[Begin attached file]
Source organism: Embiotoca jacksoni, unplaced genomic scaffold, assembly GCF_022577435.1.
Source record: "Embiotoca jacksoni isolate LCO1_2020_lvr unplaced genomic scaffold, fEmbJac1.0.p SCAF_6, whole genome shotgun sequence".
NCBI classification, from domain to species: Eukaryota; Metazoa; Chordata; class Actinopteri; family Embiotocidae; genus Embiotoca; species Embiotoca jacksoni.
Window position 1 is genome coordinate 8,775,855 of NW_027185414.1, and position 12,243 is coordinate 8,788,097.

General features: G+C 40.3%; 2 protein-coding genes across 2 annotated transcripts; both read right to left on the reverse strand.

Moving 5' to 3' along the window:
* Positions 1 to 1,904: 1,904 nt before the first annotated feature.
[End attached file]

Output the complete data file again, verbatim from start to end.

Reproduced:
Source organism: Embiotoca jacksoni, unplaced genomic scaffold, assembly GCF_022577435.1.
Source record: "Embiotoca jacksoni isolate LCO1_2020_lvr unplaced genomic scaffold, fEmbJac1.0.p SCAF_6, whole genome shotgun sequence".
NCBI classification, from domain to species: Eukaryota; Metazoa; Chordata; class Actinopteri; family Embiotocidae; genus Embiotoca; species Embiotoca jacksoni.
Window position 1 is genome coordinate 8,775,855 of NW_027185414.1, and position 12,243 is coordinate 8,788,097.

General features: G+C 40.3%; 2 protein-coding genes across 2 annotated transcripts; both read right to left on the reverse strand.

Moving 5' to 3' along the window:
* Positions 1 to 1,904: 1,904 nt before the first annotated feature.